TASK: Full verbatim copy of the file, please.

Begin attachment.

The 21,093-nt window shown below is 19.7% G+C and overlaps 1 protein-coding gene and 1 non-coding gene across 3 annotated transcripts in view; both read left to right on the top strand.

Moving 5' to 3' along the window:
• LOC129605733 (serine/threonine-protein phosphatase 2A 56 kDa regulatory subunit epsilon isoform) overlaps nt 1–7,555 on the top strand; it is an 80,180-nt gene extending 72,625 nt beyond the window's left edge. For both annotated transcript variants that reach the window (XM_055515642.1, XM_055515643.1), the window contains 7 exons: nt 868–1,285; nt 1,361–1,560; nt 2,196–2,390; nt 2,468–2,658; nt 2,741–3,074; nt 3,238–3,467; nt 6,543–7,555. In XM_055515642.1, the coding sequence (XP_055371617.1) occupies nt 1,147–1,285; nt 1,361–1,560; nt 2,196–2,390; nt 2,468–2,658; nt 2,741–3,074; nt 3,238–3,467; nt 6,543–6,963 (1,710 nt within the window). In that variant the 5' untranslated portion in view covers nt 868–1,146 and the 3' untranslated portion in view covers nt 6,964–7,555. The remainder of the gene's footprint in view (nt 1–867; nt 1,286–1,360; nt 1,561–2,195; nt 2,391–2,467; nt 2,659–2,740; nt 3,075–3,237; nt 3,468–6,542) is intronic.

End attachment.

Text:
The 21,093-nt window shown below is 19.7% G+C and overlaps 1 protein-coding gene and 1 non-coding gene across 3 annotated transcripts in view; both read left to right on the top strand.

Moving 5' to 3' along the window:
• LOC129605733 (serine/threonine-protein phosphatase 2A 56 kDa regulatory subunit epsilon isoform) overlaps nt 1–7,555 on the top strand; it is an 80,180-nt gene extending 72,625 nt beyond the window's left edge. For both annotated transcript variants that reach the window (XM_055515642.1, XM_055515643.1), the window contains 7 exons: nt 868–1,285; nt 1,361–1,560; nt 2,196–2,390; nt 2,468–2,658; nt 2,741–3,074; nt 3,238–3,467; nt 6,543–7,555. In XM_055515642.1, the coding sequence (XP_055371617.1) occupies nt 1,147–1,285; nt 1,361–1,560; nt 2,196–2,390; nt 2,468–2,658; nt 2,741–3,074; nt 3,238–3,467; nt 6,543–6,963 (1,710 nt within the window). In that variant the 5' untranslated portion in view covers nt 868–1,146 and the 3' untranslated portion in view covers nt 6,964–7,555. The remainder of the gene's footprint in view (nt 1–867; nt 1,286–1,360; nt 1,561–2,195; nt 2,391–2,467; nt 2,659–2,740; nt 3,075–3,237; nt 3,468–6,542) is intronic.